Shakespeare, say the scholars, was unflinching in his willingness to confront tragedy directly and in-depth. More and more, I think this is why the tortured Angel Trump was sent back down to earth. To tell us have a problem.
It isn’t that America will disappear like Atlantis one day and fall into the see. But we might all have to see ourselves and our country as not really working in this form any longer.
We might need to face that and talk about it.
Scholars believe this is the very reason Shakespeare continues to be so important and relevant today. Maybe the true lesson of Trump is that we need to confront the idea that our country really needs to change, not that we are over.
We need to confront Trump’s idea: that we were so great and that we can be great again. It seems we can’t. He didn’t get us any closer than we were, he just bragged about it.
It might mean that we don’t need to be a military superpower any longer, or that a handful of billionaires can no longer control half the wealth of the country, or that a dose or two of the “radical leftist socialism” the Republicans are always screaming about – health care a share for workers of that of big fat corporate profit might be good for us.
We might need a different kind of government to function in a different kind of world. Do we really need to be a superpower at all, to be at war most of the time, to spend most of our money on bombs and new jets?
Trump asked a lot of the right questions. He just never bothered with answers.
Or that the Constitution we and our judiciary evoke so blindly and rigidly doesn’t work as well as it dug two centuries ago. Maybe we need a new and revised one, to reflect the challenges and promise of modern times.
Maybe we can’t keep blaming the poor for being needy. Maybe we need to make it illegal to threaten people online with death rather than cluck and moan about freedom of speech. Maybe we can believe in learning and science again.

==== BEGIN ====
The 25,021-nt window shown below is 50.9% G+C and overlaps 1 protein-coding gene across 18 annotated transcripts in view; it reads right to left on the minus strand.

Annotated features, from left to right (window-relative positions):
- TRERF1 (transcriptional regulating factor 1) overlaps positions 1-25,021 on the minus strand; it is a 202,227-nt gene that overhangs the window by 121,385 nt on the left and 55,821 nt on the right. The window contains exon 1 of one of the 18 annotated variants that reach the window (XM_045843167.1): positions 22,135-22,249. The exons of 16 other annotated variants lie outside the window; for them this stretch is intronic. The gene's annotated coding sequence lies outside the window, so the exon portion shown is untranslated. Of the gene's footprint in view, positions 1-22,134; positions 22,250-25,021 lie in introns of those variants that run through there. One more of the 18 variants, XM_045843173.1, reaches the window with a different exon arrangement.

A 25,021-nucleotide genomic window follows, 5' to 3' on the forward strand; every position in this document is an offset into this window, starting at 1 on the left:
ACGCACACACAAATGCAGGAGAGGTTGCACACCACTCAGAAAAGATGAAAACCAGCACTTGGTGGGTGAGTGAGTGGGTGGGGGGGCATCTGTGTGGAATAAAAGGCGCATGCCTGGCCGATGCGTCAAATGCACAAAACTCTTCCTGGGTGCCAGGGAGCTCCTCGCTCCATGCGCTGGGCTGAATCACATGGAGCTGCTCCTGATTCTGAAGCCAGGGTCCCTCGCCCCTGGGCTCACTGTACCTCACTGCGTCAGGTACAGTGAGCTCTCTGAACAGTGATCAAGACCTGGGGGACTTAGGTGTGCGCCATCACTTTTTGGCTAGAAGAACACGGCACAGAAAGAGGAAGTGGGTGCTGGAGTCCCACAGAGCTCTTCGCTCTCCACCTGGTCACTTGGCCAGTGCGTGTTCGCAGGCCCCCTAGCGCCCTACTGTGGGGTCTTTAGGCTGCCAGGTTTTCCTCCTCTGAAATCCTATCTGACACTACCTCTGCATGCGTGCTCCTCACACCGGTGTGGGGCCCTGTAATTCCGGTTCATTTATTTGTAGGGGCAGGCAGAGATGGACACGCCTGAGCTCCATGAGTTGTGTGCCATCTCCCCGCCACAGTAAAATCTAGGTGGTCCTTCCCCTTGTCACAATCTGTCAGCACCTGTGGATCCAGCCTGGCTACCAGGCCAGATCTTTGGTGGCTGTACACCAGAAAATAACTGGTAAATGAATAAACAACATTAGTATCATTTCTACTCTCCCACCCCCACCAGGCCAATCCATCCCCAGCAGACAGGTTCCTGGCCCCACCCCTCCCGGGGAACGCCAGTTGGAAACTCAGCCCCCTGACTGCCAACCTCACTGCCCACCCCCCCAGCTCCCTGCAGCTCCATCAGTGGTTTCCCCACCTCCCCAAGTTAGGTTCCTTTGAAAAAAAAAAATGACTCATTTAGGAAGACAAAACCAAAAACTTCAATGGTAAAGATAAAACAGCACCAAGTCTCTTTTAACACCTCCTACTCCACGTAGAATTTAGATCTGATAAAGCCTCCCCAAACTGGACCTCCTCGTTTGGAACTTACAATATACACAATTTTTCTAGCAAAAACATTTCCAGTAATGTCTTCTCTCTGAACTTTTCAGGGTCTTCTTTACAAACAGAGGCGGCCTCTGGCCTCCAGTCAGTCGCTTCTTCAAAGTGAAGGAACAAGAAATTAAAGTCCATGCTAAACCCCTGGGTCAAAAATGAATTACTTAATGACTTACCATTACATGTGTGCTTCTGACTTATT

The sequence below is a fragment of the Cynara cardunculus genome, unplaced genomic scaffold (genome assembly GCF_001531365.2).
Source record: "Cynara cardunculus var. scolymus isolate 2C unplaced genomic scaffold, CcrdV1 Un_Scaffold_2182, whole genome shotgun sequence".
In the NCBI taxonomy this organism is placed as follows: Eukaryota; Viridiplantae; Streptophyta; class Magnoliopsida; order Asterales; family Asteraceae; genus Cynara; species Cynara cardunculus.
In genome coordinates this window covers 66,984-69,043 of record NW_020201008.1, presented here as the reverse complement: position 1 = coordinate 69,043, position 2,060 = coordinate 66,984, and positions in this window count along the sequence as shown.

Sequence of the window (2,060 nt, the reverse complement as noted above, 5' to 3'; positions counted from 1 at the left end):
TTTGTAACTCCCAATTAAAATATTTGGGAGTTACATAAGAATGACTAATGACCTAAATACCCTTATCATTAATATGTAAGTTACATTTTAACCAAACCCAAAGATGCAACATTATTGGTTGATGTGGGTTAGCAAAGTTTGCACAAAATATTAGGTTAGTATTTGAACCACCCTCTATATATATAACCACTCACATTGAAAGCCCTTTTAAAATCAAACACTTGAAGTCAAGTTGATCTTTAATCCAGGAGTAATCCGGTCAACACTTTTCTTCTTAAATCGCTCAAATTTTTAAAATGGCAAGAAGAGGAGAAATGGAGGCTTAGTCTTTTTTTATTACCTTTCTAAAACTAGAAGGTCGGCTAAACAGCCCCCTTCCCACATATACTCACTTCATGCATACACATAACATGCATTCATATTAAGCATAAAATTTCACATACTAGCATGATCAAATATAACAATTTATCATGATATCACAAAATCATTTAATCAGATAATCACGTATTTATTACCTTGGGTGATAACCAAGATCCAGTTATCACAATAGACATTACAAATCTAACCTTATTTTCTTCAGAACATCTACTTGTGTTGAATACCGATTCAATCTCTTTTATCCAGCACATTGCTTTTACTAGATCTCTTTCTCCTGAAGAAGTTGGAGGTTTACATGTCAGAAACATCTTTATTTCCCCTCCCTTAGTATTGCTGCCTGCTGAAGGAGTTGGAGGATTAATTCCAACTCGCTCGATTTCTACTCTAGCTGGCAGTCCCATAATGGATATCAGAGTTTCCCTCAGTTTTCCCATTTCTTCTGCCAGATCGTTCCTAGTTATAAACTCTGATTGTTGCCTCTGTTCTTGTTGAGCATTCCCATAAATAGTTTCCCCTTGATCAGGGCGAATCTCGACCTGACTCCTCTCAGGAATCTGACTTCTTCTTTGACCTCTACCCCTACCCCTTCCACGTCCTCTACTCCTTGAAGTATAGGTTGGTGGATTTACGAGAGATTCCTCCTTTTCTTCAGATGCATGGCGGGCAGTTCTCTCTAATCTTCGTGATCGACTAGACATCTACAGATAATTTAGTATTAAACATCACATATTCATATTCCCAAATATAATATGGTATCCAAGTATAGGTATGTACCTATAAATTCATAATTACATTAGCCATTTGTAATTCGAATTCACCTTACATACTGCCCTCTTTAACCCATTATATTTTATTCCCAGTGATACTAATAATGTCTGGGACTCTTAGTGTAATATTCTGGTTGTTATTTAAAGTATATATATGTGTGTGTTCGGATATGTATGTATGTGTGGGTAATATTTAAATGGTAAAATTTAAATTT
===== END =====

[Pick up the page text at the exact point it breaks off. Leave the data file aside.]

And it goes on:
Maybe we need to agree that homelessness on this scale is not acceptable for a civilized and wealthy nation and that we need to open our hearts to refugees again.
Maybe we could even face what many sociologists and scientists tell us is the greatest challenge of our lifetimes: the destruction of our planet. I notice that the Democrats running so desperately for election in Georgia, never mention Mother Earth. They are afraid people will think they are socialists and turn away from them.
How sad that the idea of helping people be safe and secure is now heresy.
What makes the spectacle in Congress and the turmoil around a tragedy is that we can’t bear to think about what it really means.
In that sense, we might all benefit from paying some attention to Shakespeare and what he says about us.
Perhaps Trump appeared for a good and important reason. America has forgotten how to be good to humankind.
“There are seasons in every country when noise and impudence pass current for worth; and in popular commotions especially, the clamors of interested and factious men are often mistaken for patriotism.” – Alexander Hamilton.